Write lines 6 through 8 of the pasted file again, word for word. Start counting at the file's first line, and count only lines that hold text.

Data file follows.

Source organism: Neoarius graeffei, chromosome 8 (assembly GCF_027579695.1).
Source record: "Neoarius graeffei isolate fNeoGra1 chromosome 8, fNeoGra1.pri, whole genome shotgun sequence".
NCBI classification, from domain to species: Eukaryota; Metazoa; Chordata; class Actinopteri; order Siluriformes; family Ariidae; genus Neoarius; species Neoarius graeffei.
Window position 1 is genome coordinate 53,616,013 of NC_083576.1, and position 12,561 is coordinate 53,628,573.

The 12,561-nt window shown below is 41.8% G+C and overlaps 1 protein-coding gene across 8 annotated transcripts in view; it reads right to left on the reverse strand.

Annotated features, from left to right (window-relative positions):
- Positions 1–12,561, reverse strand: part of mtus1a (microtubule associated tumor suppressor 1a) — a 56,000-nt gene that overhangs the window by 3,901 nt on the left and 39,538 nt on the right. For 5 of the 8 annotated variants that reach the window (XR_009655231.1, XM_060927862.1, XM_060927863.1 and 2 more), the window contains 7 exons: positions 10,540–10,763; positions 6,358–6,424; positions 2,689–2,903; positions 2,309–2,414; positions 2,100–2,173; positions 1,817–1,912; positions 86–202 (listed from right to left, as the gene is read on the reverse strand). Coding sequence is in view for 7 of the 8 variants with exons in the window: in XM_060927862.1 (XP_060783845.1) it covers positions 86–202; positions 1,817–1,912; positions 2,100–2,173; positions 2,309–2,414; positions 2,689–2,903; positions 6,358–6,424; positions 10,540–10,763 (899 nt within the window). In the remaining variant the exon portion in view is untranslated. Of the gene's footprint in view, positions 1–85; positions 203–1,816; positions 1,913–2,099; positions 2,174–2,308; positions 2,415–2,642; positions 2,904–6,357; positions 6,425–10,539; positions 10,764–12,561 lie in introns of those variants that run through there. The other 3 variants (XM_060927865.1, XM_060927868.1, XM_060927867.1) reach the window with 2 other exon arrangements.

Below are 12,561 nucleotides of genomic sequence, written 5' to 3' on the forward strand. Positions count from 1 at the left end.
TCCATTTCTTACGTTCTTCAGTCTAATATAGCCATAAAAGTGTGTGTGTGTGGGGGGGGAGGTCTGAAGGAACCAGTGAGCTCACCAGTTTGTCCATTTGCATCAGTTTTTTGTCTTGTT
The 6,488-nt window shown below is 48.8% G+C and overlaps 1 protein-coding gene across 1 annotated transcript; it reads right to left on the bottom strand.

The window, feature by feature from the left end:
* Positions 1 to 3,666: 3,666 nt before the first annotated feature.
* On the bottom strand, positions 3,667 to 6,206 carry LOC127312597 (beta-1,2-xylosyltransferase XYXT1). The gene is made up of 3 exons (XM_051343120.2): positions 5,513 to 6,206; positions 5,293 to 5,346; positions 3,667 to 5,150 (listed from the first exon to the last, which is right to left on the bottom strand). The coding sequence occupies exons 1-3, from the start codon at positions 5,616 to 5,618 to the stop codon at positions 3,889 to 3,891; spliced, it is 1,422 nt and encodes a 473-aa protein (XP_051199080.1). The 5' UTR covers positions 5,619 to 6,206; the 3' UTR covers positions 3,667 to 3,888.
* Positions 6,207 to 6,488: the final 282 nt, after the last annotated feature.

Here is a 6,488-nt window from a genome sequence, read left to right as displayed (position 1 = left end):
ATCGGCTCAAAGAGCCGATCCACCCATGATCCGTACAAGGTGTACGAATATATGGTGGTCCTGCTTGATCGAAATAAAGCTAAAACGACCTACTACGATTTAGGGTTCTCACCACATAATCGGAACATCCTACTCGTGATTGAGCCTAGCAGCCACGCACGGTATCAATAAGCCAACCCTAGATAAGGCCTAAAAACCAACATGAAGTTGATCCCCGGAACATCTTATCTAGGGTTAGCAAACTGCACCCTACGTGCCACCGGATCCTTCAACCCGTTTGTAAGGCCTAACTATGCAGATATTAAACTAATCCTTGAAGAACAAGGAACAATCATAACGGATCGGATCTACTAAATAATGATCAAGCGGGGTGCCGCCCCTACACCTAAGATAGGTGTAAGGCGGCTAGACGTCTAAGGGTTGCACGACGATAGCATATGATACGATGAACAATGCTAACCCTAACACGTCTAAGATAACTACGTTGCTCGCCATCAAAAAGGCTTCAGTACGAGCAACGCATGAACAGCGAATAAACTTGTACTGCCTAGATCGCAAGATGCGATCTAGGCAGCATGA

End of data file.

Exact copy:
Annotated features, from left to right (window-relative positions):
- Positions 1–12,561, reverse strand: part of mtus1a (microtubule associated tumor suppressor 1a) — a 56,000-nt gene that overhangs the window by 3,901 nt on the left and 39,538 nt on the right. For 5 of the 8 annotated variants that reach the window (XR_009655231.1, XM_060927862.1, XM_060927863.1 and 2 more), the window contains 7 exons: positions 10,540–10,763; positions 6,358–6,424; positions 2,689–2,903; positions 2,309–2,414; positions 2,100–2,173; positions 1,817–1,912; positions 86–202 (listed from right to left, as the gene is read on the reverse strand). Coding sequence is in view for 7 of the 8 variants with exons in the window: in XM_060927862.1 (XP_060783845.1) it covers positions 86–202; positions 1,817–1,912; positions 2,100–2,173; positions 2,309–2,414; positions 2,689–2,903; positions 6,358–6,424; positions 10,540–10,763 (899 nt within the window). In the remaining variant the exon portion in view is untranslated. Of the gene's footprint in view, positions 1–85; positions 203–1,816; positions 1,913–2,099; positions 2,174–2,308; positions 2,415–2,642; positions 2,904–6,357; positions 6,425–10,539; positions 10,764–12,561 lie in introns of those variants that run through there. The other 3 variants (XM_060927865.1, XM_060927868.1, XM_060927867.1) reach the window with 2 other exon arrangements.

Below are 12,561 nucleotides of genomic sequence, written 5' to 3' on the forward strand. Positions count from 1 at the left end.